The Labor Department reported Thursday the Consumer Price Index (CPI) showed consumer prices increased 0.2% in November, matching expectations. Excluding the volatile food and energy components, prices were also 0.2% higher, meeting the median forecast.
The report comes a day after the Federal Reserve announced their decision to hike interest rates for the second time since 2006, adding a more optimistic forecast for the timing, number and trajectory of hikes next year. The Fed has a 2 percent inflation target and tracks an inflation measure which is currently at 1.7%.
In the 12 months through November, the Consumer Price Index (CPI) gained 1.7%, which was the largest year-on-year increase since October 2014. The CPI rose 1.6% on the year to October and advanced 0.4% in the month of October.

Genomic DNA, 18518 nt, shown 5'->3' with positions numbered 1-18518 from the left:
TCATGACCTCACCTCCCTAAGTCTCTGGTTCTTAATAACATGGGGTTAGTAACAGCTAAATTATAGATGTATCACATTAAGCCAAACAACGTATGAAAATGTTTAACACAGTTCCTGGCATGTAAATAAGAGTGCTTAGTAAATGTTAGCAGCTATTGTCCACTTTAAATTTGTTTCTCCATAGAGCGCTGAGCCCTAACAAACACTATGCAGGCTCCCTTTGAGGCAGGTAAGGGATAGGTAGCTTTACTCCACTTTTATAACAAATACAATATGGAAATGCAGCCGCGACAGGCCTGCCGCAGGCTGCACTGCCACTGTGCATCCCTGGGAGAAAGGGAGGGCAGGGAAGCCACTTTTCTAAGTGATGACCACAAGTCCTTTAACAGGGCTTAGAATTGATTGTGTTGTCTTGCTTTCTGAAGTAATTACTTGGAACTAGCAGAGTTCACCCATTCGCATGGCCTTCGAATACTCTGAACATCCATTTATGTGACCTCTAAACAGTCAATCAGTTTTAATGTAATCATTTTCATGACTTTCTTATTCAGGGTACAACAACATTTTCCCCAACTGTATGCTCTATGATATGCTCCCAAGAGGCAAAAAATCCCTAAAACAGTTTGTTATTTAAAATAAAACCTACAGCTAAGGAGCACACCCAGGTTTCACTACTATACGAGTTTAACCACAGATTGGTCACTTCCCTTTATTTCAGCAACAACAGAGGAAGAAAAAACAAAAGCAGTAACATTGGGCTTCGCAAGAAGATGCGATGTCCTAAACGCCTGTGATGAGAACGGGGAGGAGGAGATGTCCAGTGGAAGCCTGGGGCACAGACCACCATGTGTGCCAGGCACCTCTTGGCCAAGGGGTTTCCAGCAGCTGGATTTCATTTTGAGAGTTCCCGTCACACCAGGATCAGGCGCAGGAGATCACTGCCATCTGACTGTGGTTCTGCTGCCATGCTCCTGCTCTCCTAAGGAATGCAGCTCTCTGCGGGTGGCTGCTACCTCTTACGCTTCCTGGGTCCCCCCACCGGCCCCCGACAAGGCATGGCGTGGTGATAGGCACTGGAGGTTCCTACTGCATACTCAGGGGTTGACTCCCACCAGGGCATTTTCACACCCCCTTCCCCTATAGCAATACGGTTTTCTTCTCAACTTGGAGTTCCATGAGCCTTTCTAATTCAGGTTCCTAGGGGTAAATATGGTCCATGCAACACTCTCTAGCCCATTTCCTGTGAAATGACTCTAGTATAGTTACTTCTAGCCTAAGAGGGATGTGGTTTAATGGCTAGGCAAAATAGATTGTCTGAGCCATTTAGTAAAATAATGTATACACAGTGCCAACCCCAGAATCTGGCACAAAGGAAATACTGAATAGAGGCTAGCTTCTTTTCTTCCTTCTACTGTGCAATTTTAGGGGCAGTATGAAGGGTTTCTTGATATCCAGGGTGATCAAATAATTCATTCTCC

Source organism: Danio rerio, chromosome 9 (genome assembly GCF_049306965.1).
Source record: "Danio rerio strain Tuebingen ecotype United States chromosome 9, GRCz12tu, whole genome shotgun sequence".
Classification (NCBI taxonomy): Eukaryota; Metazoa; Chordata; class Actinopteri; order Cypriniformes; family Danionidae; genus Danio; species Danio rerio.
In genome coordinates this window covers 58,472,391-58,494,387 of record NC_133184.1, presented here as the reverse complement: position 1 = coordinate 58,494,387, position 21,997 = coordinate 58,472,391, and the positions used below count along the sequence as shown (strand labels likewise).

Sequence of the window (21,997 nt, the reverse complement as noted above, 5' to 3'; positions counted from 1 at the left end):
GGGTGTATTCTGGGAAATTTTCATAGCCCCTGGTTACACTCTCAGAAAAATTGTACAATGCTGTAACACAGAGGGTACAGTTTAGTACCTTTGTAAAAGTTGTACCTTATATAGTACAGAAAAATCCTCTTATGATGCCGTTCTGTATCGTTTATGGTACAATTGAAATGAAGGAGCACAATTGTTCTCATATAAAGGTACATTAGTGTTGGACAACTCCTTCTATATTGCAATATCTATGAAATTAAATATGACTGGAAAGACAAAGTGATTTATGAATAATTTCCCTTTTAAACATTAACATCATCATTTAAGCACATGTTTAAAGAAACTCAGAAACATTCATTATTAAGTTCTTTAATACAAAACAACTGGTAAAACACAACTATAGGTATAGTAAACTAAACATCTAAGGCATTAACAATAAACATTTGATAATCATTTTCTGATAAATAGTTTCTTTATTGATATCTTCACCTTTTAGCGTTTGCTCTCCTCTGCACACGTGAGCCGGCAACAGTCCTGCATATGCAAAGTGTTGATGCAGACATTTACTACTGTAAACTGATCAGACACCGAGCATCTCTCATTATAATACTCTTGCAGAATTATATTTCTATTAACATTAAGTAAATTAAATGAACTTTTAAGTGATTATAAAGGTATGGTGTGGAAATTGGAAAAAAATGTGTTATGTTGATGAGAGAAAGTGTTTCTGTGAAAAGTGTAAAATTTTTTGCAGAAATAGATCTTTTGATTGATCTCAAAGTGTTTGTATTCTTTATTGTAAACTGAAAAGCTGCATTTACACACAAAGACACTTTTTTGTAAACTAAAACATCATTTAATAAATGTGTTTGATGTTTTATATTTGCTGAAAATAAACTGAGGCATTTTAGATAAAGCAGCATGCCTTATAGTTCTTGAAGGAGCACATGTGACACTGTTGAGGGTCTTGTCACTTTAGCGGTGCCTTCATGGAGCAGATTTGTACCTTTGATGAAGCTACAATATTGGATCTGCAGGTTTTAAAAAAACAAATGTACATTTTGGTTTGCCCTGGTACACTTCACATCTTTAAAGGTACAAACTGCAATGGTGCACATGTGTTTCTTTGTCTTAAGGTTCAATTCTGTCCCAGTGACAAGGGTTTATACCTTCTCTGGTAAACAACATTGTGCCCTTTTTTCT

Meanwhile, the so-called core CPI that excludes food and energy costs, rose 0.2% after ticking up only 0.1% in October. Rents accounted for most of the increase in the core CPI last month. Despite the increase, the year-on-year increase in the core CPI was unchanged at 2.1%. The cost of medical care services rose 0.2% while gasoline prices gained 2.7%. That follows another large 7.0% increase the month prior.